New York City drops stop-and-frisk appeal

New York City Mayor Bill de Blasio announced last week that the city will drop its stop-and-frisk appeal after reaching a settlement with the plaintiffs in Floyd v. City of New York. 

“We’re here today to turn the page on one of the most divisive problems in our city,” said De Blasio, who campaigned against stop-and-frisk. “We believe in one city, where everyone rises together. We believe in respecting every New Yorkers’ rights, regardless of what neighborhood they live in or the color of their skin. And we believe in ending the overuse of stop-and-frisk that has unfairly targeted African-American and Latino men.”

Read more: NY Attorney General report questions efficacy of stop & frisk policy

Last August, U.S. District Court Judge Shira Scheindlin ruled that New York City’s stop-and-frisk practice was constitutional because police officers were stopping individuals on the basis of race, targeting black and Hispanic men.

Then-Mayor Michael Bloomberg appealed Scheindlin’s decision to the Second Circuit Court, which suspended the remedy process pending the appeal. The Second Circuit also removed Scheindlin from the case, replacing her with Judge Analisa Torres.

Read more: Second Circuit denied NYC’s request to vacate stop & frisk order

Not only will the city drop its appeal, De Blasio said the city will begin implementing the remedies outlined Scheindlin’s ruling. Some of the reforms include:

  •  a court-appointed monitor, Attorney Peter Zimroth, to oversee NYPD’s compliance with the court order;
  •  a direct dialogue between police and the community to shape reforms;
  •  develop new policies, procedures, and training of police officers to prevent acts of racial profiling;
  •  appoint an independent NYPD Inspector General to investigate wrongdoings;

“We have a tremendous opportunity to make our city better and safer. We must not squander it. We need to bring all the stakeholders to the table and work on real reforms with real accountability,” said Vince Warren, Executive Director of the Center for Constitutional Rights, which represented the Floyd plaintiffs. “Our job is to hold the mayor and police commissioner accountable to these promises. We will have collaborative reform process that makes sure all stakeholders, including our community partners and activists, have a say in what the reforms look like. And we will have a court monitor to ensure that these reforms move forward. But this is where the real work begins.”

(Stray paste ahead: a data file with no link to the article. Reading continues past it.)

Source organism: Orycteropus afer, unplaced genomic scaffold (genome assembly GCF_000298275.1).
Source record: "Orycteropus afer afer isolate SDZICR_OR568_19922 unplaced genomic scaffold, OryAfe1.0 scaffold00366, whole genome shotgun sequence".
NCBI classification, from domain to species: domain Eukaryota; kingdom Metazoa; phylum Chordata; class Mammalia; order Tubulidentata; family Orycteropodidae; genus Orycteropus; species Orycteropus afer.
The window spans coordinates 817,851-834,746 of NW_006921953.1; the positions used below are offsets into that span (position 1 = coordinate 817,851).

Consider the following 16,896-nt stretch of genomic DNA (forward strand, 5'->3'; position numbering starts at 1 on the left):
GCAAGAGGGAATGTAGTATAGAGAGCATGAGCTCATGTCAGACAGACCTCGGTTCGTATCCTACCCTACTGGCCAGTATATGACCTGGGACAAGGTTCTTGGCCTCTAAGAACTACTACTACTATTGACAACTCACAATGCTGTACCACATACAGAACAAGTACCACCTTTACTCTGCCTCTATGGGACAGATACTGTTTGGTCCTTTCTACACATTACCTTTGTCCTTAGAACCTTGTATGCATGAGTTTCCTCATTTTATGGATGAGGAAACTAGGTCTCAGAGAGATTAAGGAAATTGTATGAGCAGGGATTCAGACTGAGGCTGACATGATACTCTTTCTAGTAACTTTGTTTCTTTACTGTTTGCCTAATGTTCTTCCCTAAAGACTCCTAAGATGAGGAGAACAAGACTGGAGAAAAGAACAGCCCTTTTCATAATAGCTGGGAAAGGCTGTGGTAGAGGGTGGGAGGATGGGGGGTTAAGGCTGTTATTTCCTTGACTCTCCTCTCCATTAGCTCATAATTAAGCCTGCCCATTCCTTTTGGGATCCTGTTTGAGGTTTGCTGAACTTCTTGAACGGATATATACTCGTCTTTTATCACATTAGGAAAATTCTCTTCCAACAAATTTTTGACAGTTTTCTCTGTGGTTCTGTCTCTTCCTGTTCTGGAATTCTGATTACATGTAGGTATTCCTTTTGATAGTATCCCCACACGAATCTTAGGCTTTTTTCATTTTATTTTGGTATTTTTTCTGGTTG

Although Bloomberg frequently invoked public safety to justify stop-and-frisk, Police Commissioner Bill Bratton said abandoning the practice will not negatively impact public safety and that police officers should not be “breaking the law to enforce it.”

A report by New York Attorney General Eric Schneiderman showed that only 6% of the 2.4 million stop-and-frisk conducted by the New York Police Department resulted in an arrest. The report challenged the efficacy of stop-and-frisk in reducing crime.

“The first responsibility has to be public safety. Let’s face it: Stop, question, and frisk – as it’s been practiced in this city for the last several years – has not met that obligation or responsibility,” said Bratton. “Instead of securing confidence, instead of securing legitimacy and procedural justice in this city for the residents, it instead has raised doubts and concerns about the police force in this city.”

Bratton added, “The reality is that constitutional or lawful policing – respectful policing – ultimately is effective policing.”


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